COX-2 and renal function

NEW YORK, July 18 (Praxis Press) A new class of nonsteroidal anti-inflammatory drugs selectively inhibits cyclooxygenase (COX)-2 and may produce fewer adverse effects than nonselective inhibitors. However, animal studies suggest that COX-2 is important for normal renal function. Swan and colleagues conducted a randomized, controlled trial of varied doses of rofecoxib (a selective COX-2 inhibitor at therapeutic doses), indomethacin (a COX-1 and COX-2 inhibitor), and placebo in elderly people on a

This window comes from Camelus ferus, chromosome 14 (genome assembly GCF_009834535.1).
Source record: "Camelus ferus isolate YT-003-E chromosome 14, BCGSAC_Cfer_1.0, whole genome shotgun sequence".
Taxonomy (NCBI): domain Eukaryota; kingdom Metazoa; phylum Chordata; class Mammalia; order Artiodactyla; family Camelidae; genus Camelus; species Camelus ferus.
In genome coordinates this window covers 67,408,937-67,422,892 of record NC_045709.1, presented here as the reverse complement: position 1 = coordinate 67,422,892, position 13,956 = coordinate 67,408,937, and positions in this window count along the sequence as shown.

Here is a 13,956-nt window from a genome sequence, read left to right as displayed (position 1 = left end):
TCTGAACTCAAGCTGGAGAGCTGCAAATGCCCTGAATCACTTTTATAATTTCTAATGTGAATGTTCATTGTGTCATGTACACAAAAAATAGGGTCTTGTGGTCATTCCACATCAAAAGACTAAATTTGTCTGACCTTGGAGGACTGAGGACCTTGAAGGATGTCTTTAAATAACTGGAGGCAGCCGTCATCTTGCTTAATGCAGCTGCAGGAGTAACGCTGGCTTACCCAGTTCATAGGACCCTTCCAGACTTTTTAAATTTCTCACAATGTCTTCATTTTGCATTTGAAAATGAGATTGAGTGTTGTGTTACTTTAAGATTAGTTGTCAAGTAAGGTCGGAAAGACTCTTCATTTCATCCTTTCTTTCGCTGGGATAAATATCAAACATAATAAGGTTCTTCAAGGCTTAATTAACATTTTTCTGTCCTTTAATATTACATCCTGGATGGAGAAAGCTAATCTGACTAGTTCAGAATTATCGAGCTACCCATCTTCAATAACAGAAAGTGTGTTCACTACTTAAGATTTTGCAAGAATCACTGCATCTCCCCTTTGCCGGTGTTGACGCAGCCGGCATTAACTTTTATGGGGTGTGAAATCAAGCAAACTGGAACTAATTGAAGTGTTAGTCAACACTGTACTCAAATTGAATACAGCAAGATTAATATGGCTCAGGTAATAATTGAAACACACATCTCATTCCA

The Scientist Staff
Jul 20, 2000

NEW YORK, July 18 (Praxis Press) A new class of nonsteroidal anti-inflammatory drugs selectively inhibits cyclooxygenase (COX)-2 and may produce fewer adverse effects than nonselective inhibitors. However, animal studies suggest that COX-2 is important for normal renal function. Swan and colleagues conducted a randomized, controlled trial of varied doses of rofecoxib (a selective COX-2 inhibitor at therapeutic doses), indomethacin (a COX-1 and COX-2 inhibitor), and placebo in elderly people on a low-sodium diet. Both rofecoxib and indomethacin significantly decreased the patients' glomerular filtration rate. Selective COX-2 inhibitors are also potentially nephrotoxic.

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